A Conversation with Malai Thai's Chef-Owners Will Make You Want to Eat Pho, Like, Now

Categories: Interviews

Braden and Jasmine Wages of Malai Thai
Chef Braden Wages of Malai Thai in the West Village is originally from upstate New York. He and his wife, Yasmin, who is from Weatherfod, met while in school at Cornell. Running a restaurant was a long-term dream for both of them. But the concept for that place was based on a what sounds like an epic three-month backpacking trip through Asia.

We spoke with them for our weekly series of chef interviews. We start with Braden.

How did you initially get into cooking?
I am one of five siblings and my parents worked a lot. So my mom devised a system where one of us had to cook each night of the week. We had to create a menu and she'd go buy all the ingredients for us and make the meal and clean up. We started at a young age. My younger brother would do nothing but omelets; I started with casseroles and then went on to other things. I guess my first job was in a kitchen -- my family business was in amusement parks and we all kind of had our own department, if you will. My brother was in entertainment, my sister did gates, another did games, I was always in food.

Then I went Cornell and studied hospitality management and they also had culinary classes. I don't know if I ever thought of myself as becoming a chef; I sort of developed into that. I just always wanted to have my own restaurant.

After college, you had the opportunity to backpack through Asia for a few months, which ultimately led to the concept of Malai Thai.
A friend of mine from school, who was a chef, and I just wanted to travel through Asia. We flew into Yangon in Myanmar/Burma and basically started in the east and ended up in Bangkok.

We had worked in a restaurant together during school and all we wanted to do was eat. We checked out a lot of street food and markets. We weren't nervous about what we ate, because it's no fun with that mindset. We just wanted to eat and we enjoyed being immersed in the culture and food. If we saw a fruit we'd never seen before, we'd just buy it and see what we could do with it.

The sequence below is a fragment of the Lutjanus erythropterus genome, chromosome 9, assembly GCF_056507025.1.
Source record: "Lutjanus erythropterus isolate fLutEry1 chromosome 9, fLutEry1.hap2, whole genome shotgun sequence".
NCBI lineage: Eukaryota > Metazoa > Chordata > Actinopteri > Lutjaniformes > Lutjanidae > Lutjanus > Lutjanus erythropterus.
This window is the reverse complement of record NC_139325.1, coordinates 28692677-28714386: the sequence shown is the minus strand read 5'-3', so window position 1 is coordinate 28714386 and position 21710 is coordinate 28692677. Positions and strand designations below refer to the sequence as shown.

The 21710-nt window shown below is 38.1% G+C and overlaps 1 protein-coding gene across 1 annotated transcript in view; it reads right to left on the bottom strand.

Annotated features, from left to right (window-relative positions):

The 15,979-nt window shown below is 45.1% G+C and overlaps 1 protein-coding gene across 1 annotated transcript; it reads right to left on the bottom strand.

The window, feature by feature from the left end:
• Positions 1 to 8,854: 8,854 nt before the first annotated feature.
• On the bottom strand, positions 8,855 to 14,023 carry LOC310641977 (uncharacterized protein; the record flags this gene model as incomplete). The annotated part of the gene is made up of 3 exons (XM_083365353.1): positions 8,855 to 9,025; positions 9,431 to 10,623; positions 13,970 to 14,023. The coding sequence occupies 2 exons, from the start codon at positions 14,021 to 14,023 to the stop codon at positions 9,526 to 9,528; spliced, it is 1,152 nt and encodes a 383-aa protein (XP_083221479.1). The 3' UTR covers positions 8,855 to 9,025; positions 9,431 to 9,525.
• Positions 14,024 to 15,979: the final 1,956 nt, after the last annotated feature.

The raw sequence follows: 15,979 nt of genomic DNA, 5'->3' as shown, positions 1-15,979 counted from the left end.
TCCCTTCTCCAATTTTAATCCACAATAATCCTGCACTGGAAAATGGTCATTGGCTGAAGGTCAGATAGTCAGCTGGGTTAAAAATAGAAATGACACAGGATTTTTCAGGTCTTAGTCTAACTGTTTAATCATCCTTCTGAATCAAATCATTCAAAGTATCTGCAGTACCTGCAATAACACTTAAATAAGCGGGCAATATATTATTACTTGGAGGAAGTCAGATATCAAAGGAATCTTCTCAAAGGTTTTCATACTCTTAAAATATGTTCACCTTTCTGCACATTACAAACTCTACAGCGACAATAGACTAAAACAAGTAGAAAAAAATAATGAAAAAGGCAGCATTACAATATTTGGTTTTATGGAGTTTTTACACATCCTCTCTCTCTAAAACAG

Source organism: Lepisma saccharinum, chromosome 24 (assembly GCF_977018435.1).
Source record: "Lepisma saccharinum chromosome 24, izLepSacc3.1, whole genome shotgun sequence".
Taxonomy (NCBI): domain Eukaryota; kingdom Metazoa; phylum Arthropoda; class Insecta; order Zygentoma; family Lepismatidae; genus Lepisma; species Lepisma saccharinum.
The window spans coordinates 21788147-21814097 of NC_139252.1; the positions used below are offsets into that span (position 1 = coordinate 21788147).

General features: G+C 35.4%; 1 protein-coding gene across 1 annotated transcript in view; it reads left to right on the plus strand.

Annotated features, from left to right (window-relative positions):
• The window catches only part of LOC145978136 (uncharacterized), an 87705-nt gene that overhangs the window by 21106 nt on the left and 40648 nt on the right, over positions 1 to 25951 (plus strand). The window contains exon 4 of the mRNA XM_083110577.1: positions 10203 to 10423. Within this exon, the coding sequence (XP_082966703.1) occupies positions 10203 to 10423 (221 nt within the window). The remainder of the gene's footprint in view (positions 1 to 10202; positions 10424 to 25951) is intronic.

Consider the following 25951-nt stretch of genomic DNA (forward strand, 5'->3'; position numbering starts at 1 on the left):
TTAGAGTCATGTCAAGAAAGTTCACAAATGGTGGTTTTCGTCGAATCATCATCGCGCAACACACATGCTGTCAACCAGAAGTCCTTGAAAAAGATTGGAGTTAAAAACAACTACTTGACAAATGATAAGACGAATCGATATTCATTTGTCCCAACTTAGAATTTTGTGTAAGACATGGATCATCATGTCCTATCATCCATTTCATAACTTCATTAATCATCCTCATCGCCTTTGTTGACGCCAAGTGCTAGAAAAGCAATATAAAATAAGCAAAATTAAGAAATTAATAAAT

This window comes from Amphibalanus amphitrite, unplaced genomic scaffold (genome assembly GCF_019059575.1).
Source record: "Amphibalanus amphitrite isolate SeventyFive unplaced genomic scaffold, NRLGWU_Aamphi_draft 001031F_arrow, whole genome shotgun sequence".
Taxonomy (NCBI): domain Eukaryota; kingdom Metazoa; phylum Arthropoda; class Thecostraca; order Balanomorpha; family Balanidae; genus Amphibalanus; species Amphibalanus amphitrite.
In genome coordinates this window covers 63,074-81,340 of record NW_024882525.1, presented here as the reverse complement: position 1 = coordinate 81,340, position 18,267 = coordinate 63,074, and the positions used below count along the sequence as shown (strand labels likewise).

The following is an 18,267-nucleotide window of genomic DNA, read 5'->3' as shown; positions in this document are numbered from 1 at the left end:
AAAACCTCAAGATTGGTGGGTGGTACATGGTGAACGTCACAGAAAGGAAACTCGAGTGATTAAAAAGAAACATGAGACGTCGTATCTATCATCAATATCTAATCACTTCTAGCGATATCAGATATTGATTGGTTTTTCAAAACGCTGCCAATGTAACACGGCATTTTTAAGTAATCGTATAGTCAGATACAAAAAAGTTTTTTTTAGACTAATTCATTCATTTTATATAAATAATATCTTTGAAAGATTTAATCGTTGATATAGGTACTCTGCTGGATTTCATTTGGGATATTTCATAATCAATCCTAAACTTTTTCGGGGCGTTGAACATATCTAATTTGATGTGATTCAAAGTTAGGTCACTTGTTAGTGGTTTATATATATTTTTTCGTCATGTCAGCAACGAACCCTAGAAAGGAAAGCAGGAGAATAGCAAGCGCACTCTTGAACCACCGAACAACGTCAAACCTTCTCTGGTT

What did you learn in a culinary sense?
We started to understand the food more after taking a cooking class in Luang Prabang in Laos; we had a shopper go with us to the market and we would cook any dish we wanted. They explained how to use the ingredients. There's really an art to getting the most out of the flavor -- I had been using lemon grass wrong all my life. That was a major turning point.

Also, the food in Hanoi in Northern Vietnam really had an impact on me. Pho is the staple there. And it's actually only available for breakfast. You can't get it past noon. They make it all night and in the morning come out carrying it on their shoulders and set up their plastic stools and serve it until it's all gone. Then, after the soup is gone, they go to bed in the afternoon and wake up in the evening to start making it all night again. In Hanoi it is almost always made with water buffalo.

Which region did you like the most?
The food culture in Hanoi was the best. There was a wider variety of cuisine there, in terms of both street food and family restaurants. They had these places called "beer hoi," (bia hoi) which means beer today. It's a beer that's made fresh every day with no preservatives, and it's sort of green and a little cloudy. It costs ten cents a pint and they sell it on every corner. It's everywhere, it's cheap and delicious.

And there are these restaurants everywhere and people stop in after work for a beer, or three, and have small plates of snacks. It's our equivalent of a tapas restaurant here. The food at those places was awesome. The typical proper meal in all of Southeast Asia is based on a bowl of rice and there are all the condiments used to season it. I say condiments, but it's not the way we eat our food here; the meal is the rice and you add a little curry sauce to it. What I liked about these places was it was all about one dish and a ton of flavor.

Did you expect to like Vietnam so much?
I didn't. But it was the perfect balance of a growing culture and great food scene, but not overdeveloped. I found that most of Thailand was overdeveloped and didn't have a lot of charm. Vietnam has a great food history because of the French colonization and they're they main port for northern Asia and China. There are elements from so many cultures in all the dishes.

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